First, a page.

Production of a supplementary exterior layer for the wing

In order to increase the fabric compactness, as well as to improve the mechanical behaviour of the preform, a supplementary exterior layer is added, covering the preform. The tubular fabric is knitted perpendicularly in relation to the direction used to knit the preform (see Fig.

40) .

The fabric dimensions correspond to the ones presented in Fig. 32. The conical shape is obtained with successive, symmetrical narrowing. The tubular fabric is closed, giving a rounding effect in Ni and N2 zones. The closing can be done using the bind-off technique, though it is preferably to avoid its use for fabrics made of glass fabric. The repeated transfers lead to a significant amount of broken filaments, affecting the mechanical behaviour and even destroying the stitches during the introduction of the fabrics in/on the moulds before the RTM process.

Considering that there are no restrictions regarding the structure and its tensioning, the evolution chosen for the tubular fabric can be jersey, ixi jersey or even jersey fleece (see Fig.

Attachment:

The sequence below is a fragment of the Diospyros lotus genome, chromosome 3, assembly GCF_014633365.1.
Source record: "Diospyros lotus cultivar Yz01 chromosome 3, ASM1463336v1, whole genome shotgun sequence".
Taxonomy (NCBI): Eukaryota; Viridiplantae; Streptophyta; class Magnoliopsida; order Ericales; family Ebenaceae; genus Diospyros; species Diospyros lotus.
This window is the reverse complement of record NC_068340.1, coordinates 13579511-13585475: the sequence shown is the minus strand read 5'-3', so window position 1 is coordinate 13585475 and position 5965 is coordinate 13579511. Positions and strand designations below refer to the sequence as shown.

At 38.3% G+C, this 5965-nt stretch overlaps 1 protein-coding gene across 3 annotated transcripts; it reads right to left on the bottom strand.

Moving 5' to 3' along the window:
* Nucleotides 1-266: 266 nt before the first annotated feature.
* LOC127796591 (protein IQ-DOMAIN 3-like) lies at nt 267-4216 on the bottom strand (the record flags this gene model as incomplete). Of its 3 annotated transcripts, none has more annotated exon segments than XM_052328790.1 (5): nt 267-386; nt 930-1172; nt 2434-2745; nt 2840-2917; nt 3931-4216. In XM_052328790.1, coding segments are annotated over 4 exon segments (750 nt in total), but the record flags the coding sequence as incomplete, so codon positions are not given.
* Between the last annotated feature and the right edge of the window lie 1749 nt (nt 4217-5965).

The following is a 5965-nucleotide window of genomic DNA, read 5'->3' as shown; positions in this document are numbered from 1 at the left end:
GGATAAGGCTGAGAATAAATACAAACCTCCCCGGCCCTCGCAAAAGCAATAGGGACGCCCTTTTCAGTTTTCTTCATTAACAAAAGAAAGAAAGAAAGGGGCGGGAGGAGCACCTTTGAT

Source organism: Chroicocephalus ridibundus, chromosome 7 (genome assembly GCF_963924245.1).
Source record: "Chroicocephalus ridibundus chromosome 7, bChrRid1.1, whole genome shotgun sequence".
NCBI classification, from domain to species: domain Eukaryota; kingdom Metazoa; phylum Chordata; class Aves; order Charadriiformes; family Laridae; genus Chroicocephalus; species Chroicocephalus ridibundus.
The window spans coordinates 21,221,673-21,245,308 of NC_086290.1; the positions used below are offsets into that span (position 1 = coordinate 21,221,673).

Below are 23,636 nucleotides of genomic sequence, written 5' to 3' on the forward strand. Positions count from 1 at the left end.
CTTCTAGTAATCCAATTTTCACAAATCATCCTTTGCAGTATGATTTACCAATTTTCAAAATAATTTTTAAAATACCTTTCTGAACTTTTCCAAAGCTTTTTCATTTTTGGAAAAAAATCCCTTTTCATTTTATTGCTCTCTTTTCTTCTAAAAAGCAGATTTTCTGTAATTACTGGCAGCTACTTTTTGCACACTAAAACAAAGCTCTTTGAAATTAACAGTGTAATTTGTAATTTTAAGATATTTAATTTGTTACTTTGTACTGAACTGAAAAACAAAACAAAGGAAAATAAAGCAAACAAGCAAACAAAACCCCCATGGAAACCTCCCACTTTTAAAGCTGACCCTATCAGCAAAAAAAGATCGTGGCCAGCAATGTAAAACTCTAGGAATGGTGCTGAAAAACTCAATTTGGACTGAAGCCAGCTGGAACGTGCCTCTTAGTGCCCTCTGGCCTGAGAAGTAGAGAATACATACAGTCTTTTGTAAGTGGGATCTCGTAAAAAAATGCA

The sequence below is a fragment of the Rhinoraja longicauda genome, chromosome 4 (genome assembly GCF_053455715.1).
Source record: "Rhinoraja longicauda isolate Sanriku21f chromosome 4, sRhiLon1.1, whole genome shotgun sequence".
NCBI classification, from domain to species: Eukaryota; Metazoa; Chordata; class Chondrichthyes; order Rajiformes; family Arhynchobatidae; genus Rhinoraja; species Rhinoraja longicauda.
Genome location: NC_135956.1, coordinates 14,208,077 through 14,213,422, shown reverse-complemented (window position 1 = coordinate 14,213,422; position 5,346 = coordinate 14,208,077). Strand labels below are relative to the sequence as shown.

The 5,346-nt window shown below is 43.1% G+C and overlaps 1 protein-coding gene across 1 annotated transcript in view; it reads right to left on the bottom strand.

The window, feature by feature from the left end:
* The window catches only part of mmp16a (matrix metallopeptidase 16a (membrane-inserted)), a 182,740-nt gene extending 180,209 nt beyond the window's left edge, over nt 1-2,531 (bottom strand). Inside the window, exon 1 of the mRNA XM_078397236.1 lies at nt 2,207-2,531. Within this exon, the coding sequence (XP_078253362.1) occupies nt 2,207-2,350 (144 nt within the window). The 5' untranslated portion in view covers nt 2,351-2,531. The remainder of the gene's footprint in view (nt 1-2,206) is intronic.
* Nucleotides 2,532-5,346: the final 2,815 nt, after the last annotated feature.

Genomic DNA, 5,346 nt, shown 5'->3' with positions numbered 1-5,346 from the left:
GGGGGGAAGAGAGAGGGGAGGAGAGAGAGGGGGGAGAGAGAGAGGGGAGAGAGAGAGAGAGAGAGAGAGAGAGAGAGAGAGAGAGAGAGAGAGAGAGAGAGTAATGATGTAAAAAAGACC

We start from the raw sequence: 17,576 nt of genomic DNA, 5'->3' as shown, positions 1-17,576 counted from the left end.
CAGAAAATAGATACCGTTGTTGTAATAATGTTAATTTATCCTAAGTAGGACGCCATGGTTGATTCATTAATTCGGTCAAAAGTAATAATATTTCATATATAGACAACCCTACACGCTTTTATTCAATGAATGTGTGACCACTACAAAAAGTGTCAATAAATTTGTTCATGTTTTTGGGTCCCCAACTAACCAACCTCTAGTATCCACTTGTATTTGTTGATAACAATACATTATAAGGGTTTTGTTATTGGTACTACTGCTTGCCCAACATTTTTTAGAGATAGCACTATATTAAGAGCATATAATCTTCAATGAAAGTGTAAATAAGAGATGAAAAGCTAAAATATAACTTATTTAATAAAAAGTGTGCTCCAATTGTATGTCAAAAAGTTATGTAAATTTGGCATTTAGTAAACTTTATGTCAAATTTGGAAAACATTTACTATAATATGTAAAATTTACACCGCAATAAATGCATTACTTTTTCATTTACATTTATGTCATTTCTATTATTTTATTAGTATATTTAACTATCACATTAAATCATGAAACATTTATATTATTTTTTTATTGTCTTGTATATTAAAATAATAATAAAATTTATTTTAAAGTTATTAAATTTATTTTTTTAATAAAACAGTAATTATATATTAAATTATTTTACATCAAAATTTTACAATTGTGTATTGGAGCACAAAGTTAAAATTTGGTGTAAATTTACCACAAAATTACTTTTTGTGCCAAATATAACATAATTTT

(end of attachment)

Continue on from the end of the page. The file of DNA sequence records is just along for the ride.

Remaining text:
41) .

Production of a supplementary exterior layer for the wing

Fig. 40. Production of the supplementary layer

Production of a supplementary exterior layer for the wing

Fig. 41. Front aspect of a jersey and 1×1 miss jersey fabrics made with glass fibre count 408 tex

Production of a glider wing made of composite material using a knitted preform

The composite material glider wing was produced using an injection process RTM (Nicolau et al., 2002). The resin used was unsaturated polyester orthophtalic resin, S226E (Neste), characterised by reduced viscosity, 150 mPa s. The pre-acceleration was obtained with a

0. 15% solution of cobalt 6%. The catalyst used was Trigonox TX 44B. This recipe formula avoids resin curing during the injection process.

Updated: September 30, 2015 — 7:46 pm